Why is the government borrowing so heavily from the banks? The answer: to finance the growing fiscal deficit in the absence of other sources. In FY09, the fiscal deficit was reduced to 5.3 percent (Rs680.4 billion) of GDP from 7.6 percent a year earlier. However, it rose to 6.3 percent (Rs929 billion) in FY10 and 6.6 percent in FY11 (Rs1,194.4 billion). Provisional estimates for FY12, as reported by the State Bank, put the fiscal deficit at Rs1,328 billion, which makes up 6.4 percent of the GDP.
Two courses are open to the authorities for cutting back on fiscal deficit: bring down expenditure or shore up revenue. For reasons partly political (defence spending and the huge army of ministers, deputy ministers, special assistants and advisors) and partly economic (debt-servicing and subsidies to loss-making PSEs), it’s difficult to significantly cut public spending. This leaves increase in public revenue as the only way to control fiscal balance, which, however, is not coming through either.
Pakistan has one of the lowest tax-to-GDP ratios-under nine percent-and there’s no way an economic turnaround can be brought about without pushing that level up. In a population of 180 million, less than two million pay taxes. The majority of taxpayers are from the salaried class whose contribution to the national exchequer is deducted at source. Most of the eligible taxpayers either wholly evade taxes or the amount they pay is peanuts. These include several of our frontline political figures, business leaders and celebrities. Governments-past and present-have been remarkably consistent in their failure to widen the tax net and milk some holy cows (the landed gentry, for instance). It was failure to undertake the agreed fiscal reforms that led to Pakistan’s premature exit from the IMF programme in September 2011.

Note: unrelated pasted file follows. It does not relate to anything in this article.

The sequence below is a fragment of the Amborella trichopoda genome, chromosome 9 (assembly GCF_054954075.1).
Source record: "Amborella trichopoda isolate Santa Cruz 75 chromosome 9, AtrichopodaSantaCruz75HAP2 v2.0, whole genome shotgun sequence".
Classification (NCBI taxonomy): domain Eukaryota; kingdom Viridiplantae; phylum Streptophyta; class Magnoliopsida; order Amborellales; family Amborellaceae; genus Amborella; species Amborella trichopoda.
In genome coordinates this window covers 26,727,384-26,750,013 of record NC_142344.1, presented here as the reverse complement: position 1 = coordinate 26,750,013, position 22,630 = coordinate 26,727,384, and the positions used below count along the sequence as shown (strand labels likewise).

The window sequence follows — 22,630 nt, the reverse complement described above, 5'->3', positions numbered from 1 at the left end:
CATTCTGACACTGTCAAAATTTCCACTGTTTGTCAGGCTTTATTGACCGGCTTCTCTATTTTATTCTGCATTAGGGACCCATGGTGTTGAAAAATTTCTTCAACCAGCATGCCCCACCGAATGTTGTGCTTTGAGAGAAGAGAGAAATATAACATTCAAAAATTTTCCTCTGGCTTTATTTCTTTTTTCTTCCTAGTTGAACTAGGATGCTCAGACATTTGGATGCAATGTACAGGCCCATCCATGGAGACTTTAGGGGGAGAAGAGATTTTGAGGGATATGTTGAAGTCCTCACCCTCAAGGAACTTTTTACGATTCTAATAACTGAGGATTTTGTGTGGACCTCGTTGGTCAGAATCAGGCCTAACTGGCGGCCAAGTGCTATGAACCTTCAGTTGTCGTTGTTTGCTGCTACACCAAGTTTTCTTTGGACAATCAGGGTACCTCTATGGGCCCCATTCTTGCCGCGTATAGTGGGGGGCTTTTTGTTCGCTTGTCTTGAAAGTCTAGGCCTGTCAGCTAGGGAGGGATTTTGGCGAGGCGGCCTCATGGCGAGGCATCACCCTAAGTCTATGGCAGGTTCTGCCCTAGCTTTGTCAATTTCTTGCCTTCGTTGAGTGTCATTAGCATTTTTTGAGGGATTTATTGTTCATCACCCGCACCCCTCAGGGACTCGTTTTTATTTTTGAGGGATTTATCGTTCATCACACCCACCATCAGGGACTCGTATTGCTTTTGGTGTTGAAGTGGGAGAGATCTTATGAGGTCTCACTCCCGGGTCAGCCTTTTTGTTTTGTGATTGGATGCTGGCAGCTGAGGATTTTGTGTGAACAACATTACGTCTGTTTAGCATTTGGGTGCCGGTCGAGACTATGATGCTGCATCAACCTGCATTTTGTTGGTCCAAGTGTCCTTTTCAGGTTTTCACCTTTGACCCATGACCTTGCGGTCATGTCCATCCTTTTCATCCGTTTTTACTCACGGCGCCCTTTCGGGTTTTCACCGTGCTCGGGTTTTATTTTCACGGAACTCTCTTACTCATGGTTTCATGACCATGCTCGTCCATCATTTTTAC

Regrettably, over the years, the revenue-GDP ratio has gone down, instead of going up. For instance, in FY08, the revenue-GDP and tax-GDP ratios were 13.7 percent and 9.9 percent, respectively. At the end of FY11, the ratios had come down to 11.7 and 8.9, respectively. Direct tax-GDP ratio came down to 3.2 percent in FY11 from 3.9 percent in FY08.
Technical matters aside, raising tax revenue is above all a matter of political will, in which our ruling class, past and present, is markedly deficient. Not long ago, all political parties of note had joined hands in getting the 18th, 19th, and 20th constitutional amendments through parliament. It’s a pity they can’t agree on shoring up public revenue. Not surprisingly, on average the economy has posted a fiscal deficit of around 6.8 percent during the last five years (FY08-FY11).
Another matter of concern is the falling investment-GDP ratio. The total investment as percentage of GDP has fallen to 12.5, from 22 four years ago. The investment-economy relationship goes both ways. While addition to the capital stock is necessary for making the economy grow, investors, on their part, must have confidence in the politico-economic environment to undertake productive investment. In the absence of such confidence, investors shy away from committing their capital to long-term projects, and instead prefer to earn easy money by investing in the stock or real-estate market. Hence, as in the case of Pakistan, a fragile macroeconomic environment is both a cause and an effect of falling investment levels.
The current economic scenario-though by no means encouraging-is not one doomsday either. By all accounts, the economy is not in a hopeless situation and one can see a silver lining. Despite the global economic downturn, Pakistan’s export performance has been reasonably good. Remittances have surpassed $13 billion and the current-account deficit has come down to less than 2 percent of the GDP. Economic revival can be effected-or at least a beginning can be made-provided those at the helm take some time from political engineering to give it to economic management.
The writer is a freelance contributor based in Islamabad. Email: hussain email@example.com